Parenting, especially when we’re being challenged, can bring up fears and negative beliefs that were born in our own childhood. By recognizing and addressing these feelings we are better able to empathize with our kids, and to respond with kindness. And in turn, their response to us will be far more positive.

    1. Mindfulness puts us on our children’s wavelength

    Children, especially younger ones, naturally exist in the present moment. They don’t have ‘to do’ lists; they do what they feel like doing. They’re oblivious to the oppression of ticking clocks; they do things in their own sweet time.

    When you’re running late, a toddler that wants to stop and pick up every leaf on the path can be ‘quite’ annoying. But slowing down to their pace, even occasionally, opens our eyes and brings a fresh perspective to familiar scenes. Sharing in their wonder at the world can bring a sense of happy calm, as well as strengthening our bond with our child.

    1. Mindfulness builds our resources

    Nurturing ourselves is crucial if we are to support others. A regular mindfulness and meditation practice, even just a few snatched minutes a day, boosts our energy and positivity and helps to keep things in perspective. Better still, mindfulness can easily be incorporated into our everyday routine.

    1. Mindfulness helps us to accept things as they are

    Mindfulness helps us to accept a situation for what it is, in all its messy, imperfect glory. We learn to resist wishing that things were unfolding in a different way, or fretting about how to make them better: we can just ‘be’, and engage with the present moment.

    Even uncomfortable circumstances can provide the opportunity to explore our feelings and learn from them, becoming less critical of ourselves and more tolerant of others.

    1. Mindfulness helps us appreciate what a great job we're doing

    Being mindful increases awareness of our actions and the feelings behind them. And once we’re conscious of our triggers, it becomes easier to pause, reflect and move forward with a calmer outlook.

    It’s important to take time to appreciate our efforts and progression. Perfect parenting is an impossibility but any time we respond mindfully, and with kindness, we are officially winning.

    And remember: just enjoy it, it goes so quickly.

    .....

    MEDITATIONS:

    Body Scan

    COURSES/WORKSHOPS:

    Mindful Parenting Workshop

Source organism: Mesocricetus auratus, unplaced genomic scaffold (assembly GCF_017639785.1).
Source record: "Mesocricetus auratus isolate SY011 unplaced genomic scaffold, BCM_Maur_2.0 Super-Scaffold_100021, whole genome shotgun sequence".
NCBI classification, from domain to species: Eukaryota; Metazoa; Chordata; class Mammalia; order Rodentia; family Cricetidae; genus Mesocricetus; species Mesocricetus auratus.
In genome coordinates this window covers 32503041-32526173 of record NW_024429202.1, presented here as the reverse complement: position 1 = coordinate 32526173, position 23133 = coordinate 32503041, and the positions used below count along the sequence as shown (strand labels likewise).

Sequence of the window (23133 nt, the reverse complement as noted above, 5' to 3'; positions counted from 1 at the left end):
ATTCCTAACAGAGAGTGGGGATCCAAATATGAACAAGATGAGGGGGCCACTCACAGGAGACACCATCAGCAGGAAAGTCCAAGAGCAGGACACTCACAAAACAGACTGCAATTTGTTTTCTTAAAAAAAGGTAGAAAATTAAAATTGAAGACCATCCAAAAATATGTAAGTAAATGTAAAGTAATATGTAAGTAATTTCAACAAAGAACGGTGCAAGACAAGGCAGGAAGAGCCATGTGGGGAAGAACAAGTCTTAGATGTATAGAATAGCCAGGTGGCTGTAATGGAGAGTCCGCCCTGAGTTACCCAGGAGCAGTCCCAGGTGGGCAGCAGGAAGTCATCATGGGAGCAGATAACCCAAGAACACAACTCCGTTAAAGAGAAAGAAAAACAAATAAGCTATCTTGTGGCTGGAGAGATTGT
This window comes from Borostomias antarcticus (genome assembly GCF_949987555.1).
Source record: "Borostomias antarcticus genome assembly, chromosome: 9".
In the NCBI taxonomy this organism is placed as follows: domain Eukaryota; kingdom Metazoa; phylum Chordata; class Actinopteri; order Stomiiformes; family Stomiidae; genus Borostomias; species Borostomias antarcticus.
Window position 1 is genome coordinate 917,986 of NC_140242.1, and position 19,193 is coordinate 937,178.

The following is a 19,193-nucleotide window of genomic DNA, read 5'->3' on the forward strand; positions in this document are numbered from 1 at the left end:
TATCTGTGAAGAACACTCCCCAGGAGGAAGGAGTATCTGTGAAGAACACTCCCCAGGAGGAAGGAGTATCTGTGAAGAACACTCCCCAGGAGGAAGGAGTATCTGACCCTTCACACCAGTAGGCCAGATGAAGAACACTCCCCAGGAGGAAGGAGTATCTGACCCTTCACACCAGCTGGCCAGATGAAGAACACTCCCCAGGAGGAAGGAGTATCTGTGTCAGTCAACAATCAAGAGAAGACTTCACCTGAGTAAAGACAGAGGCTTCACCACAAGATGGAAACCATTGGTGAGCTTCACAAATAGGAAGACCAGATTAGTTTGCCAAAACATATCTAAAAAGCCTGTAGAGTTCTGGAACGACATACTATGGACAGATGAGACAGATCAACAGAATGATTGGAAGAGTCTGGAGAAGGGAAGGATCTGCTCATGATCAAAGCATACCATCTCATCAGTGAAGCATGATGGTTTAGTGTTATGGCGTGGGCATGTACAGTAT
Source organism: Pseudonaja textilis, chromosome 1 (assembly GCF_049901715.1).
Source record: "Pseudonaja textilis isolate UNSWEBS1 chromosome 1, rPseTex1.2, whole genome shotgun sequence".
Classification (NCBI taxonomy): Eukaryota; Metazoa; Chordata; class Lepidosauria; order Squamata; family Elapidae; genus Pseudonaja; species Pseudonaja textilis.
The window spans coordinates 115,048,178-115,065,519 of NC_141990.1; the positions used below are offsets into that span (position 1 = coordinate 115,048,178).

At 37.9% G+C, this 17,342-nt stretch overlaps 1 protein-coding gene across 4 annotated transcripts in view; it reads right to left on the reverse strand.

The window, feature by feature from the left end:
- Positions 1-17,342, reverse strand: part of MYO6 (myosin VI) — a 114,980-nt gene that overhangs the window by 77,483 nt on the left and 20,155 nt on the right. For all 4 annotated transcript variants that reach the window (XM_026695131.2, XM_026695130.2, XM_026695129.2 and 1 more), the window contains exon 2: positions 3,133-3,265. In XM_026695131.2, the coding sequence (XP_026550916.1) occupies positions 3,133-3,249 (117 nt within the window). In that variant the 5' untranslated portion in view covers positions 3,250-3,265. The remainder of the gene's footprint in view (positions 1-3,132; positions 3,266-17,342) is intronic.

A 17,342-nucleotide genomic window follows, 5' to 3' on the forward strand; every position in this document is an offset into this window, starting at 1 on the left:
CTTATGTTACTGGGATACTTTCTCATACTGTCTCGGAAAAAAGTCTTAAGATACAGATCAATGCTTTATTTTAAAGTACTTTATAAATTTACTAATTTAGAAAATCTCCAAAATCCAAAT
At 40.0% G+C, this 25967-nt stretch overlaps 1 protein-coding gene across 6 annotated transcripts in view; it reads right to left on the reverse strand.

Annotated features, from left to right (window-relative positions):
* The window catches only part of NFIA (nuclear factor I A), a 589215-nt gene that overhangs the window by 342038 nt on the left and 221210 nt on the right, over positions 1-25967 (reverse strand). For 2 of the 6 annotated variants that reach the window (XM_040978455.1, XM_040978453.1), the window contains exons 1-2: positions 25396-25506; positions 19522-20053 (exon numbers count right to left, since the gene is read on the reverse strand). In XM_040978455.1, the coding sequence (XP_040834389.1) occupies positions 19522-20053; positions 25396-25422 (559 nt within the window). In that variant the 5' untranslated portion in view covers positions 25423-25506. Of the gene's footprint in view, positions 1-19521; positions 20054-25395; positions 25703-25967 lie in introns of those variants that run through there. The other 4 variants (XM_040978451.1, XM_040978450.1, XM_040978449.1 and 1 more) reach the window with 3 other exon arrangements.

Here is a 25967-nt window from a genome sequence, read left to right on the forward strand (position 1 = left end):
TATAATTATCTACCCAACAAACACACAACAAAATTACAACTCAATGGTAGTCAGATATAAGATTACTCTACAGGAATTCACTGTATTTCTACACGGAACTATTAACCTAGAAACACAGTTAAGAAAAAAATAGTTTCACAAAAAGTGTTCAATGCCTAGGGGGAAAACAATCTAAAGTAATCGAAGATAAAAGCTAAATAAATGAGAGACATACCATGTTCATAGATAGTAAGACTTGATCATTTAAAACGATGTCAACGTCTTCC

RETREATS:

    3-Day Mindfulness and Nature Connection Retreat

  • An Introduction to Mindful Parenting

    Stocksy_txp4e2f17f2k4S000_Small_405050Cultivating mindfulness in our role as parents will certainly be a challenge at times, however the benefits that mindful parenting can bring make it a challenge worth accepting. By being present with our children, and our own emotional process, we can make better decisions and react with greater clarity and compassion.

    Children Are Already Half Way There

    Small children easily switch from one emotion to another, without clinging to previous thoughts or feelings. In this sense, they are already present; they are in the moment with each emotion. However, what children lack is conscious awareness of their experience. They don’t yet have the language to explain their feelings, and so they express them through their behaviour. They don’t know what it means to be angry, sad, disappointed or exhausted, just that they feel the discomfort from it. As parents, it’s up to us to teach children about their emotions, to give them words for their feelings, to help them understand why those feelings have arisen, and about how to deal with them. Meeting these experiences with mindfulness means that we can do this is an effective and compassion way.

    Modelling Mindfulness

    Compared to other species, human beings are born “immature”. What this means is that our minds are more open to learning from the environment we are born into, rather than having a set of fixed instincts and reflexes. A major way that we learn how to fit into our environment as children is through imitation. A good example of this is when babies play with toy telephones, lifting it up to their ear and pretending to talk. There is no evolutionary need for a baby to know how to use a telephone; they do it because they have watched us do it many times. 

    This really highlights the importance of mindful parenting. Say for example that our child is having a tantrum; if we yell at them to calm down, what they are learning from is our angry tone, not our words. If we can practice mindfulness, and incorporate it into our day-to-day way of being, we can successfully demonstrate mindfulness to our children so that they can imitate it and learn from it.